Australian Prime Minister Tony Abbott has signalled he is not interested in sending asylum seekers to New Zealand as part of his Government's policy of stopping boat people.
After meeting New Zealand Prime Minister John Key in Canberra on Wednesday night, Mr Abbott indicated he was unlikely to take advantage of the deal the previous Australian government had reached with New Zealand on the matter.
Under the agreement, which Mr Key reached with former Australian Prime Minister Julia Gillard in February, New Zealand would take 150 refugees a year from Australia.
But Mr Abbott has a different approach.
"If you come to Australia illegally by boat, you go not to New Zealand but to Nauru or Manus and you never, ever come to Australia," he said.
"People ought not think that New Zealand is some kind of a consolation prize if they can't come to Australia."
Mr Abbott does, however, share Ms Gillard's view of the relationship between the two countries.
"We go back a hell of a long way together. New Zealand is family in a way that probably no other country on earth is, so I'm really thrilled that John has chosen to come to Australia to touch base with me so early in the life of the new government," he said.
But Mr Abbott is not prepared to give New Zealanders who are not permanent residents of Australia access to welfare assistance.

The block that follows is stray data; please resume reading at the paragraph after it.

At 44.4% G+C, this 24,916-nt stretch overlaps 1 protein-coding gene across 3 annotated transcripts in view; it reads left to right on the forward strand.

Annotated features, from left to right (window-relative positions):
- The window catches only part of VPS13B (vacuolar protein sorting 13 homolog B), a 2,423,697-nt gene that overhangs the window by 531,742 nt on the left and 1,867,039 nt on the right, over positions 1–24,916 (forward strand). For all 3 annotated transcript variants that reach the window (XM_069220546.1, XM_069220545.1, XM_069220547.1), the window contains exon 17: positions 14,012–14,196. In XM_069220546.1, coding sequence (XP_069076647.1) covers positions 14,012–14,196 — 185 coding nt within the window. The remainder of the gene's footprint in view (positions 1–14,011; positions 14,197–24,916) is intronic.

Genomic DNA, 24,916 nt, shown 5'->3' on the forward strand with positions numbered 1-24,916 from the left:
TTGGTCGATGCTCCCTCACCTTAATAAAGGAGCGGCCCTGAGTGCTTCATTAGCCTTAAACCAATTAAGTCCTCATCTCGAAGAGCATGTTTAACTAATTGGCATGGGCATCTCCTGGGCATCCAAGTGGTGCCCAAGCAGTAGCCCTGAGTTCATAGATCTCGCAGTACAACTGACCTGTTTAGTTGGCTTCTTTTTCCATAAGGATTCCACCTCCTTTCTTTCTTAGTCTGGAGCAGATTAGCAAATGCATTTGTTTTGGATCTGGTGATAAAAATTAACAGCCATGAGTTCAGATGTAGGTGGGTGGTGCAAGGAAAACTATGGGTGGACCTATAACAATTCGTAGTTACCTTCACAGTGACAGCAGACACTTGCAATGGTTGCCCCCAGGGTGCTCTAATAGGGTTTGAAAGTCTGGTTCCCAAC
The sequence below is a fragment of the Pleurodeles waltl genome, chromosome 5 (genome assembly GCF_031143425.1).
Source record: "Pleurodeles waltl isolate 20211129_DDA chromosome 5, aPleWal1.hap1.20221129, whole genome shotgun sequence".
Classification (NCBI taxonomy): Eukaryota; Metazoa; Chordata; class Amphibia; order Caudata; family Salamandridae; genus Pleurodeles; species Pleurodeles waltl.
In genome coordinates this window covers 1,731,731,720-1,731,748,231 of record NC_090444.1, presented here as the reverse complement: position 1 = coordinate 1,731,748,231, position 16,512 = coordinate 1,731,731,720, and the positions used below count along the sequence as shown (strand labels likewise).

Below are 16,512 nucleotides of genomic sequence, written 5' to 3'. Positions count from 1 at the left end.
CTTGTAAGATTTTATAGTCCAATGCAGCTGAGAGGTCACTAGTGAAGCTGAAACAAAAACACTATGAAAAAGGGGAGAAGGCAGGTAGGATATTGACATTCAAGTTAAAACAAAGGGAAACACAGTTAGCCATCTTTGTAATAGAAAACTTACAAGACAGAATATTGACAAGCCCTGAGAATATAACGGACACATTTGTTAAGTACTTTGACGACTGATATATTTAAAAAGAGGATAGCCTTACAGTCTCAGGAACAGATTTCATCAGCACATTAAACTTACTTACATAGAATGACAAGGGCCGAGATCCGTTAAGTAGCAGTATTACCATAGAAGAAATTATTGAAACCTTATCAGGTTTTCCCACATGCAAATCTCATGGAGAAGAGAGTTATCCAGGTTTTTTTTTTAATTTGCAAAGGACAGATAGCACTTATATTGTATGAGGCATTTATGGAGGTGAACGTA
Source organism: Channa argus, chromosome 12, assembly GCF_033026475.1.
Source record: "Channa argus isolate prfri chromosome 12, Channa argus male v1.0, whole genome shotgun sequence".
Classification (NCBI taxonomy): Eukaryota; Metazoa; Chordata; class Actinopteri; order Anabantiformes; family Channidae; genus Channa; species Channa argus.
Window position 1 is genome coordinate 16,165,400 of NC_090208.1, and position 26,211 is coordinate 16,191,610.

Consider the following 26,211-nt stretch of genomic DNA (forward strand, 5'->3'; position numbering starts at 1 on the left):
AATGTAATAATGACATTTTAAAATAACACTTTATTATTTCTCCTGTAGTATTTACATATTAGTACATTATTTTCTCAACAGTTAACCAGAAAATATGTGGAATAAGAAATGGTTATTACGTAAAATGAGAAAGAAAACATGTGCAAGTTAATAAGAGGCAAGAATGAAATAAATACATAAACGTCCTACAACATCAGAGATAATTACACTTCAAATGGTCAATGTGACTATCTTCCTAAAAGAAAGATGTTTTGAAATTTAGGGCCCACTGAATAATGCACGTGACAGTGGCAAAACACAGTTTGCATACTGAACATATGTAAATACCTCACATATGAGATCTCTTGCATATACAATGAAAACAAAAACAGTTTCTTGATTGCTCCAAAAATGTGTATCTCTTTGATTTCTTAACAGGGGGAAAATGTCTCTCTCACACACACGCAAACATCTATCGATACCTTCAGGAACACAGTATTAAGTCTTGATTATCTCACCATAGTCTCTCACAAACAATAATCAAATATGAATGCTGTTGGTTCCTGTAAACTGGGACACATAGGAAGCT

Mr Key said he would continue to raise the matter but it was up to Australia how it treated New Zealanders living there.
Earlier on Wednesday, Australian Foreign Minister Julie Bishop said Australia had the balance right with its treatment of New Zealanders living across the Tasman.
Ms Bishop's comments followed her first six-monthly meeting in Auckland with New Zealand counterpart, Foreign Affairs Minister Murray McCully.
Mr McCully raised the plight of the hundreds of thousands of New Zealanders living in Australia, who do not have any of the protections of citizenship.
Ms Bishop said there were budget constraints in giving those New Zealanders access to entitlements, such as Australia's aged pension.
"The idea behind it in the first place was to give New Zealanders the opportunity to work and study in Australia, and that's where most of the benefits are associated with working or studying in Australia," she said.
"We believe that we have the balance right but we're always prepared to listen to our friends from New Zealand."
Ms Bishop said she wanted to enhance co-operation between the two countries to make it easier to do business.